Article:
That is from Matthew 18:20 where it says:
“For where two or three come together in my name, there am I with them.”
Many Bible Christians say that this is all it takes to form a Church. The funny thing about this is that in the exact same chapter of Matthew, just 5 verses before, we read this:
“If your brother sins against you, go and show him his fault, just between the two of you. If he listens to you, you have won your brother over. But if he will not listen, take one or two others along, so that ‘every matter may be established by the testimony of two or three witnesses.’ If he refuses to listen to them, tell it to the church; and if he refuses to listen even to the church, treat him as you would a pagan or a tax collector.”
It also occurs only two chapters after the famous Petrine text in Matthew 16:
Jesus replied, “Blessed are you, Simon son of Jonah, for this was not revealed to you by man, but by my Father in heaven. And I tell you that you are Peter, and on this rock I will build my Church, and the gates of Hades will not overcome it. I will give you the keys of the kingdom of heaven; whatever you bind on earth will be bound in heaven, and whatever you loose on earth will be loosed in heaven.” Then he warned his disciples not to tell anyone that he was the Christ.
Remember, in the original texts there were no numberings of Chapter and Verse. It was simply “The Gospel of Matthew”…one long book. The ideas naturally flowed. Given the immediate context of the original quote above, I think we can clearly see what Matthew’s idea of “Church” is.
So, the obvious question presents itself: “If all it takes are two people gathered in Jesus’s name to form a ‘Church’, then what’s to stop some rogue who won’t listen to the ‘Church’ from rebelling from that ‘Church’ and forming his own ‘Church’?” It makes a farce of the idea of authority, and even of the idea of “Church” because if all it takes is some clique to say, “We’re gathered in Jesus’s name, therefore we have His authority,” there is no real way that group can anathematize an individual as Jesus commanded in the quote above. Why not? Because that person can simply gather a few people together and start their own Church.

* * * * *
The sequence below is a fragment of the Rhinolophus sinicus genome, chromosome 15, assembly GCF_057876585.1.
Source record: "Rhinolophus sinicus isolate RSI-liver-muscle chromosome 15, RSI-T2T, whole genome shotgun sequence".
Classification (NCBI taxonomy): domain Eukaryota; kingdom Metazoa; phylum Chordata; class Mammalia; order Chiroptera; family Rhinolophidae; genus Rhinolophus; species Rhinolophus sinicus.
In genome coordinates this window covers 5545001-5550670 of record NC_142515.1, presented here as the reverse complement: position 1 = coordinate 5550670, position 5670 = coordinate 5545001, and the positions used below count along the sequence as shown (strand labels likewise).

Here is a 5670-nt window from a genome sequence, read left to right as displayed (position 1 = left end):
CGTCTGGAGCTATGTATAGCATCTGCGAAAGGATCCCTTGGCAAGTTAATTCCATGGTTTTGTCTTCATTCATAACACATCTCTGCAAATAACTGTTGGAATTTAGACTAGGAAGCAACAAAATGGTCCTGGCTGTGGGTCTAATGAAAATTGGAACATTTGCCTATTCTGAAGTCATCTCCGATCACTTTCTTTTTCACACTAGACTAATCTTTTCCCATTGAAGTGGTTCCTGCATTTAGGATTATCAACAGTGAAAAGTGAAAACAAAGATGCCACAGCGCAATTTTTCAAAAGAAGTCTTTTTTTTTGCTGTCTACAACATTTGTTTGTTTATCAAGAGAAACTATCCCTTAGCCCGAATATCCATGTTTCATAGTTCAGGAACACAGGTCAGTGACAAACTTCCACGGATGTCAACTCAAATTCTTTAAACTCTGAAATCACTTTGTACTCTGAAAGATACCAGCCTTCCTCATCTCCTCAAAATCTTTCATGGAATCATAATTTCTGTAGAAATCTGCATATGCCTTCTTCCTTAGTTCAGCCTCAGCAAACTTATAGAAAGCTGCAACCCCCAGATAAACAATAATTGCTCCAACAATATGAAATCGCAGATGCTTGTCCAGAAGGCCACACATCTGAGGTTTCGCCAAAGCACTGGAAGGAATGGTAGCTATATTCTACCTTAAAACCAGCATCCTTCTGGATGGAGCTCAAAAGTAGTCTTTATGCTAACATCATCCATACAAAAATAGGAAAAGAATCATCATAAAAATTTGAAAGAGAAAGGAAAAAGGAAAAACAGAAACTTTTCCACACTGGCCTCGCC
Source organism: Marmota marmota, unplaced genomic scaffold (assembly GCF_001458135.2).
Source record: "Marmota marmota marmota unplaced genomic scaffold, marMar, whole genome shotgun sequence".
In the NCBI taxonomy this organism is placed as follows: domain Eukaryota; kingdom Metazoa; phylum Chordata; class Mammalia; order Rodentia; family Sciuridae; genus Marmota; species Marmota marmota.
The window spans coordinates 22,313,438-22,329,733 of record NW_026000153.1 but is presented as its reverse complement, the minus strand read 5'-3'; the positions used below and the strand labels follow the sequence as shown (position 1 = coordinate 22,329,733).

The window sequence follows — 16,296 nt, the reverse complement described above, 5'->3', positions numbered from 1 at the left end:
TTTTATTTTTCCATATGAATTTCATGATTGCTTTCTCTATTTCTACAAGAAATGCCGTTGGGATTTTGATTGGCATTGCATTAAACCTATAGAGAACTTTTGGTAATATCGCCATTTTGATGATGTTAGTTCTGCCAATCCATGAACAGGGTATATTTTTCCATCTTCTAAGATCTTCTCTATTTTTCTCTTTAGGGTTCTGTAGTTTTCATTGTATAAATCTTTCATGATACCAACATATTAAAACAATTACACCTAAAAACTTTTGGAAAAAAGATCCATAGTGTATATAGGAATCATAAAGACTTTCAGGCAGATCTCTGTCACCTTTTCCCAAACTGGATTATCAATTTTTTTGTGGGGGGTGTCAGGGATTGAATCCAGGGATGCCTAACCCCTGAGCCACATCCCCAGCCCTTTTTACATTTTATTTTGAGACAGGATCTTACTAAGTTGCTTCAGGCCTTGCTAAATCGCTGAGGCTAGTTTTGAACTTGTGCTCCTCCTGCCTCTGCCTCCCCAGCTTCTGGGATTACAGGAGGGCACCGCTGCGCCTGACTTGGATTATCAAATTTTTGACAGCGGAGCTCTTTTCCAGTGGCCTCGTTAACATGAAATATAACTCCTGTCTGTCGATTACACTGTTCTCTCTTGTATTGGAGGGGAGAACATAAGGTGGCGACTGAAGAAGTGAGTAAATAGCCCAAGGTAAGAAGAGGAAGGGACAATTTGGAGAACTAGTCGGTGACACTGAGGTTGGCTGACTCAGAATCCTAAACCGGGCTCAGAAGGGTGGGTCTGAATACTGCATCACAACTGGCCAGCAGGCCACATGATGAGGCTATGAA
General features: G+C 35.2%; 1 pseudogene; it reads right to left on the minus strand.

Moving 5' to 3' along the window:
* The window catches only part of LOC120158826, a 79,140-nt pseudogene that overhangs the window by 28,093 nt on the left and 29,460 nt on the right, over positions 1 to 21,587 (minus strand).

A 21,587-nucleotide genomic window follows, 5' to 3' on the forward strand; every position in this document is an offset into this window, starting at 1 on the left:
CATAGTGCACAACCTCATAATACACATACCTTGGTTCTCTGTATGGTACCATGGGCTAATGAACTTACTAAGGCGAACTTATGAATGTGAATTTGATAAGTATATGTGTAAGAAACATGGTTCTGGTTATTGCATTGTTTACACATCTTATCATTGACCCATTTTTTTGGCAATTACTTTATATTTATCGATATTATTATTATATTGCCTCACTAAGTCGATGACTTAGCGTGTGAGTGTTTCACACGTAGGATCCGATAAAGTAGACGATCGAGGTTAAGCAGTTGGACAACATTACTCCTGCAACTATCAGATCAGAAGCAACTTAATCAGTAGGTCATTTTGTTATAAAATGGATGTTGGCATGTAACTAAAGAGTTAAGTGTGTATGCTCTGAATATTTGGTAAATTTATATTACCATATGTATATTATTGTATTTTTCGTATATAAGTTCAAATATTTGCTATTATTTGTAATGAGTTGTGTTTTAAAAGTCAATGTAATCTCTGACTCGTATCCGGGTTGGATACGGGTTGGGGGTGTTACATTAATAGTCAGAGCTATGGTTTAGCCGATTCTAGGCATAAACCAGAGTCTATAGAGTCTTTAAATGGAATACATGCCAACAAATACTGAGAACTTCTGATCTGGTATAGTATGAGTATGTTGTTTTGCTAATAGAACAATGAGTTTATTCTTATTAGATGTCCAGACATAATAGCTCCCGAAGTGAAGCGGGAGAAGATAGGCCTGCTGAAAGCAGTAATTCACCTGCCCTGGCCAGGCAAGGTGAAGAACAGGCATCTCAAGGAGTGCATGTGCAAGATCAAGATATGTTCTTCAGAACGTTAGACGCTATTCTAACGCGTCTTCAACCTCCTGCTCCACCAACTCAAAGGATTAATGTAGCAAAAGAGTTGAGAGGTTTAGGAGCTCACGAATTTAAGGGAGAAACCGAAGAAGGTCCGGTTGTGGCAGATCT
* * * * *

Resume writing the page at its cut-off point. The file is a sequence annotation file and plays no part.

Hey wait. That’s Protestantism.
The only way to avoid this anarchy is to realize that the Church is continuous from Apostolic times, and that visible, recognizable body still has the authority to excommunicate, and it still has the authority to determine what doctrine is right and wrong (and thus, excommunicate on those grounds). That body is governed by the one who holds the Key’s of the Kingdom (Matt 16:19), the successor to St. Peter, the Bishop of Rome, the Pope.
Now, that’s a safeguard against what some try to make the original quote mean. As far as what a Catholic should take from this passage, I think the above posters did a good job of answering, so I won’t repeat them.